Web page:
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As I write this, much of our state is engulfed in flames and smoke. Unprecedented fires are raging across California, including the Camp Fire in Butte County, the most deadly and destructive fire in our history. It’s difficult to watch as so many fellow Californians experience a devastation unseen in our lifetimes.
Over the past few weeks, I have been asked by POST supporters, partners, staff and acquaintances some version of the question “What is POST doing to manage your lands to prevent or reduce the risk of wildfires?” While our region has had wildfires, notably the Lockheed Fire in 2009 and the Loma Fire in 2016, we have been fortunate to escape these large-scale catastrophic fires so far.
Still, these types of fires could easily happen here — especially as the weather warms, autumn precipitation comes later, and winter rains are potentially ending earlier as a result of a changing climate. So, when asked what POST is doing to protect our lands and our communities in the face of these changes, I think about resiliency, preparation, and partnerships.
In the face of change, we want to manage the resources on our lands in a way that makes them most adaptable to future conditions. In our redwood forests, that means working to restore more natural conditions. Redwoods are fairly tolerant of fire – they are adapted to a landscape that historically burned on a regular basis. However, in some parts of POST’s San Vicente Redwoods (SVR) property, redwoods now occur in dense stands that are more susceptible to catastrophic wildfire. By thinning these stands and allowing larger trees to grow, we’re helping make the forest more fire resilient.
You may have heard the old saying that “an ounce of prevention is worth a pound of cure.” This definitely applies to wildfire. On rangeland properties like Cloverdale Ranch, we use cattle to manage our grasslands where they eat and trample tall grasses. This helps reduce the fuel available if a fire were to occur on that landscape. It also promotes the growth of native perennial grasses that tend to have more robust root systems and can help stabilize the soil post-fire.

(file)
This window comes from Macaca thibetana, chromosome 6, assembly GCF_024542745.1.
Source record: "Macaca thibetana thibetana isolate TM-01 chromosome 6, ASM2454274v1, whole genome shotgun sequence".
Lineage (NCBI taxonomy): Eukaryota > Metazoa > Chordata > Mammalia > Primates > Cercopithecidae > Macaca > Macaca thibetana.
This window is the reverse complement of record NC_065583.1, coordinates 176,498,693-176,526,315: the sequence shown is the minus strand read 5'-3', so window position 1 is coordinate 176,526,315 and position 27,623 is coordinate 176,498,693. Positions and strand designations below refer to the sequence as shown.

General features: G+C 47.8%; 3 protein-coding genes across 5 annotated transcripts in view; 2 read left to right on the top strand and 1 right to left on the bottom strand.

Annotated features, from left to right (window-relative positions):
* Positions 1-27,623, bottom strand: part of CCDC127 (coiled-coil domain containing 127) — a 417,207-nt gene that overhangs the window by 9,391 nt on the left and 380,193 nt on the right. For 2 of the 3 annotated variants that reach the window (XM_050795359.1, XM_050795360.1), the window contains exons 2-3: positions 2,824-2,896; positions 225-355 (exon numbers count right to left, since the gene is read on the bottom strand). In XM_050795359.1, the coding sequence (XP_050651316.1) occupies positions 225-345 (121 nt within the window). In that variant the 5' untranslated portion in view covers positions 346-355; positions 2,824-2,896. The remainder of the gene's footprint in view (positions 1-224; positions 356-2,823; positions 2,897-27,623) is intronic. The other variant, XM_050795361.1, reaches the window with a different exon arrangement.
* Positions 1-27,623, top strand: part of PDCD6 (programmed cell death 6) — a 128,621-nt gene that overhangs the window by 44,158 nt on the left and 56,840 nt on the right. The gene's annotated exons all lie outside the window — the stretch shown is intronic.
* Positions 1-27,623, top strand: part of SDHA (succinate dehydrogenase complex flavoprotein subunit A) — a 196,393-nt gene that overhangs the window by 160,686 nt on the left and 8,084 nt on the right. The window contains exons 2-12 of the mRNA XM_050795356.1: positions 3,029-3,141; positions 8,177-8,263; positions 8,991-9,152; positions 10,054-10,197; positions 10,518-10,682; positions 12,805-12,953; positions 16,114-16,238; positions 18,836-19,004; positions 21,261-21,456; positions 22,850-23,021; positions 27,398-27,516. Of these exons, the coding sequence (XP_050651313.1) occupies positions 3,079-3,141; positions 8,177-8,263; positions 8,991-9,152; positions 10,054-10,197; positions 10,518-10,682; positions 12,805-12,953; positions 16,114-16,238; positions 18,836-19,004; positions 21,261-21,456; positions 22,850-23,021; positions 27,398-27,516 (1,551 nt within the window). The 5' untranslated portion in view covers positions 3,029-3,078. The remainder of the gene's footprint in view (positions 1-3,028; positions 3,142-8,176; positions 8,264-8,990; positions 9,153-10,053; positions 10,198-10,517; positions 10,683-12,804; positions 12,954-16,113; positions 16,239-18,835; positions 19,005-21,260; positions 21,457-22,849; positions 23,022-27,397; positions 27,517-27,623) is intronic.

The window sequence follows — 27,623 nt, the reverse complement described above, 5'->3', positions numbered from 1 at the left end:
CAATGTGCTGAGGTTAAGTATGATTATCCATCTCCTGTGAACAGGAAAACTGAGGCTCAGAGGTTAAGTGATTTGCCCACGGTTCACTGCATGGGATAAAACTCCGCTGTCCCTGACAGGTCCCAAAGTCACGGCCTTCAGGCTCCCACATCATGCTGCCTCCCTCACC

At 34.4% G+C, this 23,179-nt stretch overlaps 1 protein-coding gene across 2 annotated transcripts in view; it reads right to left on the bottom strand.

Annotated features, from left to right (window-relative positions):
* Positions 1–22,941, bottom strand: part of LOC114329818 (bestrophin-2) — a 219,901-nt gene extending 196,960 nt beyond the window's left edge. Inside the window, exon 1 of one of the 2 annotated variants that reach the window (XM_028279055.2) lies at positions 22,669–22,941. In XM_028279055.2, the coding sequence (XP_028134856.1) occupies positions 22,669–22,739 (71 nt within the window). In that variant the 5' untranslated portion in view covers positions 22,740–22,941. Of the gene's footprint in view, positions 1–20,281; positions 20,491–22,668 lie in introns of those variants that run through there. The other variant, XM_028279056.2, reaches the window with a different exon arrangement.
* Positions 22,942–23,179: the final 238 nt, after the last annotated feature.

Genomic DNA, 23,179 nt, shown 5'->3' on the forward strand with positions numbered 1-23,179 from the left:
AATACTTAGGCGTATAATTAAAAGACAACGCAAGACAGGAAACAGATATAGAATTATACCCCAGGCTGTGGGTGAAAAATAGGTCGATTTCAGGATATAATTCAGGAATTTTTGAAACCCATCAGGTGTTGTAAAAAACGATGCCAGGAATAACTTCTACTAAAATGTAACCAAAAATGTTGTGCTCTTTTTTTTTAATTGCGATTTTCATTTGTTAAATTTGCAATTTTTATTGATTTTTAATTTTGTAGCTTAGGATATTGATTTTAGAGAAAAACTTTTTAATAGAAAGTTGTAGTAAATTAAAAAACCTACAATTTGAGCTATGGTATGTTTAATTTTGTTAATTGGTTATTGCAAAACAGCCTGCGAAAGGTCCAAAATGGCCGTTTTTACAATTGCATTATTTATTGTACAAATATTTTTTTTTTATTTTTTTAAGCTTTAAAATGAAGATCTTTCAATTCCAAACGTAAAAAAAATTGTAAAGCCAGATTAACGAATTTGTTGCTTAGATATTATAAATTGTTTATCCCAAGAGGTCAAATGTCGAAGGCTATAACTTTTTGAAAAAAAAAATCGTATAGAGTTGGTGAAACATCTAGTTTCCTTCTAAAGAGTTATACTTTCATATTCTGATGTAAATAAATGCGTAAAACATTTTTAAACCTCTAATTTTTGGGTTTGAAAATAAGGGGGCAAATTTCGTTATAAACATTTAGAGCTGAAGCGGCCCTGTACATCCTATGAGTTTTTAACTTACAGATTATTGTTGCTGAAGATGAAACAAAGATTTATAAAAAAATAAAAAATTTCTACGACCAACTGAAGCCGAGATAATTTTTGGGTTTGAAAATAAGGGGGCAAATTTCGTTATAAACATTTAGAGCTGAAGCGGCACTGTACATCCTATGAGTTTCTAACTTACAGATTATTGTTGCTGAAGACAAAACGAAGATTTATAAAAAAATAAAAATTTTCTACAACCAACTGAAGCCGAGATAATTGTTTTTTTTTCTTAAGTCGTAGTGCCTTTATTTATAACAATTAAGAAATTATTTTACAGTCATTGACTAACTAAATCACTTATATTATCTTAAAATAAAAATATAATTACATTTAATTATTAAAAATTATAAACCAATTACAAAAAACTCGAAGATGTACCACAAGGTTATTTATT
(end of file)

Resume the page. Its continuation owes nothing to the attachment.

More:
At SVR, we have also created shaded fuel breaks by trimming understory vegetation and implementing what are called “prescribed burns” along key roadways. If a wildfire breaks out, these shaded fuel breaks provide fire lines where firefighters can contain the fire’s spread. In fact, the Lockheed Fire was stopped along a fuel break on SVR.
We can’t do any of this alone. POST is fortunate to have many partners with whom we collaborate on the management of lands across our region. The shaded fuel break mentioned above was implemented on our property by the Bonny Doon Fire Safe Council. We also partner with local Resource Conservation Districts (San Mateo and Santa Cruz) to implement many of our forest and rangeland management plans.
Last, but certainly not least, CAL FIRE is a key partner on the front lines to prevent loss of life, property, and natural resources to fire. We work closely with CAL FIRE to ensure that when a fire does break out they are familiar with and able to quickly access our properties when responding.
While it is not possible to prevent catastrophic wildfires, there are still steps we can take to prevent impacts from a fire on neighboring communities and natural resources. Careful management of the land pushes the needle in the direction of reducing those fire intensities. We’re investing in the steps within our control to secure the lands we have worked hard to protect, and to make sure they remain resilient in the face of a changing climate.
Here are a two organizations accepting donations in support of the state’s recent fire victims:
California Community Foundation’s Wildfire Relief Fund offers aid to those affected by wildfires. Some of their grants have gone to rebuilding homes, providing financial and mental health assistance and helping those affected to get medical treatment.
Peninsula Open Space Trust (POST) protects open space on the Peninsula and in the South Bay for the benefit of all. Since its founding in 1977, POST has been responsible for saving more than 76,000 acres as permanently protected land in San Mateo, Santa Clara and Santa Cruz counties.